|Cal, from post 131, stating Rand's views:|
"Mozart had no special musical talent, neither had Rand a talent for writing, it was all just a matter of choosing your values and to work at some skill, and everyone could do the same.
I think people are born with certain aptitudes, but I think that a much more important factor is that they have certain inherent passions or interests, regardless of whether or not they have any skills to go along with them. I don't agree with Rand's apparent view that it's a matter of choosing your values. The particular passion, in effect, chooses the person.
For example, since as far back as I can remember, I've had a very intense passion for drawing, and I remember the frustration of recognizing that I wasn't very good at it when I was three years old. I wasn't more competent than others my age. But despite my lack of innate skills, my passion for it was much stronger and much more serious than my friends' interests (in drawing or anything else). I've always absolutely ~loved~ doing it, which made me spend a lot of time at it, which made me get good at it, which made me enjoy it more, which made me do it more, which made me get even better at it, which made me enjoy it even more, etc.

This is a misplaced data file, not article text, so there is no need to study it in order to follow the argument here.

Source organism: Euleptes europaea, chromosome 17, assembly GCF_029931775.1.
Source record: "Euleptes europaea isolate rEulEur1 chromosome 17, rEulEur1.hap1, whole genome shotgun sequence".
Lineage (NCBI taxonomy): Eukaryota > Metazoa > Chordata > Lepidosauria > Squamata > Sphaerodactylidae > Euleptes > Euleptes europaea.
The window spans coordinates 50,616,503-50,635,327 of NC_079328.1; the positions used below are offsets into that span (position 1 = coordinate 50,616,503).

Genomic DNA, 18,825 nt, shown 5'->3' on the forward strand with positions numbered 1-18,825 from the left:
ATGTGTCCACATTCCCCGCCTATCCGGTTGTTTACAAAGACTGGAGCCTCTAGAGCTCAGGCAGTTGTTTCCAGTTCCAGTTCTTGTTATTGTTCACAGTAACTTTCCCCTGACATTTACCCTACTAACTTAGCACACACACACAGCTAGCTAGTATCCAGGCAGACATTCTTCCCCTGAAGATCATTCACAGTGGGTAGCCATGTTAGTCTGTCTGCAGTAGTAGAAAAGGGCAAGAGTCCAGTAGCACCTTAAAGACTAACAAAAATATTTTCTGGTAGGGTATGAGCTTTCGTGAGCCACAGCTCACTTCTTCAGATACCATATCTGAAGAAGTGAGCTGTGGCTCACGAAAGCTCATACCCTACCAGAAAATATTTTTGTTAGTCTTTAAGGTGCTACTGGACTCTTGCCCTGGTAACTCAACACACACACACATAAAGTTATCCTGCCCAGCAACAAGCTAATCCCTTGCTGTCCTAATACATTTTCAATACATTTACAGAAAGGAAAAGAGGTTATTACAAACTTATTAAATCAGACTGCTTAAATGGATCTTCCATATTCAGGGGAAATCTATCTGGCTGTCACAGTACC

My kindergarten art teacher, seeing what I could do after my first day of class with her, thought that I had "talent" -- an innate ability that others didn't possess -- when what she was actually seeing was the result of hours and hours of focused effort which came from an inherent, unchosen passion for drawing. I suspect that Rand and Mozart were born with an even stronger passion for their particular modes of creativity. And I don't think that Rand could have disregarded her innate passion for stories, ideas and writing, and willed herself to have chosen instead to develop an interest in creating, say, music. Or at least she wouldn't have been as successful -- as "talented" -- at doing anything for which she hadn't already had an innate, intense passion.